By Tony Palmeri
From the March 2008 edition of The Scene
March 20th marks the fifth anniversary of the invasion of Iraq. The staggering costs of this unnecessary and immoral experiment in preemptive war boggle the mind: almost 4,000 U.S. soldiers killed and more than 60,000 wounded; 700,000 Iraqis killed and 4 million fleeing the country as refugees; a $500 billion price tag (approximately $4,100 per household).
For journalists, Iraq stands as the most deadly war zone in history. According to Reporters Without Borders, 209 journalists (the majority Iraqi) and media assistants have been killed in Iraq since March of 2003. That depressing statistic compares with 66 journalists killed in Vietnam from 1955-1975, 68 in World War II, and 17 in Korea.
History will show that the Bush Administration’s failed war policy was aided and abetted every step of the way by a docile corporate media that failed to play any kind of meaningful watchdog role. From even before the start of the conflict, big media repeatedly failed to hold government officials to account for false or misleading statements, timidly acquiesced to military censorship of reporting, and systematically minimized or silenced voices of anti-war critics.
From March 13-16, the corporate media giants have an opportunity to redeem themselves. In Silver Spring, Maryland, veterans of the wars in Iraq and Afghanistan will be participating in a “Winter Soldier” exercise designed to reveal the truth about what’s been done in those lands in the names of the American people. The major sponsor of Winter Soldier is Iraq Veterans Against the War (http://ivaw.org/). According to their press release: “The four-day event will bring together veterans from across the country to testify about their experiences in Iraq and Afghanistan - and present video and photographic evidence. In addition, there will be panels of scholars, veterans, journalists, and other specialists to give context to the testimony. These panels will cover everything from the history of the GI resistance movement to the fight for veterans' health benefits and support.”
The 2008 Winter Soldier resurrects an event first carried out by Vietnam veterans in 1971. Organizers derived the name Winter Soldier from 18th century revolutionary Thomas Paine’s American Crisis #1 (1776): “THESE are the times that try men's souls. The summer soldier and the sunshine patriot will, in this crisis, shrink from the service of their country; but he that stands it now, deserves the love and thanks of man and woman.” Guided by Paine’s spirit of resistance to unjust authority, 109 veterans testified about war crimes they had witnessed or participated in from 1963-1970. The proceedings became a 1972 documentary film that was largely ignored by the mainstream press.
Local Iraq War veteran Jason Moon plans to testify at Winter Soldier 2008. His story is emblematic of just about everything wrong with the conduct of the war. Moon joined the National Guard in the early 1990s and served eight years in a variety of domestic roles such as helping citizens cope with floods and other natural disasters. In July of 2002 he rejoined, signing up for a “Try the Guard for one year” program. In March of 2003 Moon was deployed to Iraq with a cold weather Guard unit that had neither the training nor equipment necessary for desert conditions. Though his enlistment contract ended on July 30, 2003, Moon was “involuntarily extended” until March 14, 2004.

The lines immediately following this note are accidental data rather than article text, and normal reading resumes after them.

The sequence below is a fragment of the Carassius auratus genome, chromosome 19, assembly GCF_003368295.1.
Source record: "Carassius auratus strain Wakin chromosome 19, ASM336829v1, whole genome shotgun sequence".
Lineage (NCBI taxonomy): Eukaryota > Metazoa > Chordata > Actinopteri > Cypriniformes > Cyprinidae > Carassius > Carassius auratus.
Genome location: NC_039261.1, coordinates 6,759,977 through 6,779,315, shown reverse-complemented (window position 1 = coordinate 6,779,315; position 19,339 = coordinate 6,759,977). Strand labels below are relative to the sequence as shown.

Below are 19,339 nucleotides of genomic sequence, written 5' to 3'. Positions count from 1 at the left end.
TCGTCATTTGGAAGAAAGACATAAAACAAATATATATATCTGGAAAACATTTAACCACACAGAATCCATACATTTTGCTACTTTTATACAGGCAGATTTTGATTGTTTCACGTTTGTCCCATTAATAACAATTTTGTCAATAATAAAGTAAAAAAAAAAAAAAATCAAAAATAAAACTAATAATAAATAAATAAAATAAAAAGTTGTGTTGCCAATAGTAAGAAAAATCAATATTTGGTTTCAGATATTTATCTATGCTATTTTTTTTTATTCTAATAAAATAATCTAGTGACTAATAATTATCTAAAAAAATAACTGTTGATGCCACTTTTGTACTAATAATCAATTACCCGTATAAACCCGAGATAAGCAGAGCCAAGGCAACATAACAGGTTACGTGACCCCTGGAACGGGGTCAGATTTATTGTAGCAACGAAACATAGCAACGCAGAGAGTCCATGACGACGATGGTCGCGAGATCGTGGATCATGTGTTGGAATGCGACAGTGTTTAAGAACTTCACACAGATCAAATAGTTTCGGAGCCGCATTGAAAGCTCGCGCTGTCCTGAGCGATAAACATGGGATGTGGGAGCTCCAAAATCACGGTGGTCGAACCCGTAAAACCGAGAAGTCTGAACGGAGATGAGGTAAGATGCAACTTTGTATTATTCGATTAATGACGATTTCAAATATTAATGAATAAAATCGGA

Jason will testify to observing two types of war crimes. First, in Kuwait convoy drivers were told that insurgents commonly use children as decoys. Therefore, convoy drivers could run over the children and keep driving. When Moon protested this order, he was placed in the rear of the convoy, the part most commonly attacked.
Second, Jason will testify that soldiers were empowered to kill thirty civilians or less--without having even to ask for approval from a commanding officer—if the soldier was convinced that the thirty were being used as “human shields” by an insurgent. Scores of veterans will testify to similar actions. Why? Because they know that silence is consent.
Winter Soldier participants recognize that their testimony will be controversial, but is necessary because “we are fighting for the soul of our country.” They claim to be demonstrating patriotism by “speaking out with honor and integrity instead of blindly following failed policy. Winter Soldier is a difficult but essential service to our country.”
While Iraq Veterans Against the War hope that Winter Soldier wakes up the average American, their desired audience is other veterans. They want all the troops to know that they are not alone in their silent rage about what they were asked to do in battle, and that if they choose to speak out they will have a support network.
Sponsoring Winter Soldier and testifying to atrocities while the war lingers on is a great act of courage on the part of our veterans. Will the corporate media act with some courage and write about and/or broadcast the Winter Soldier proceedings? Will the press finally take its watchdog responsibility seriously and provide anti-war dissent with the space necessary to allow Americans to make informed judgments about the war?
Probably not. But thankfully you can listen to the Winter Soldier proceedings live on the KPFA radio website (www.kpfa.org) from March 13-16.
Tony Palmeri (www.tonypalmeri.com) is an associate professor of communication at UW Oshkosh and holds a seat on the Oshkosh Common Council.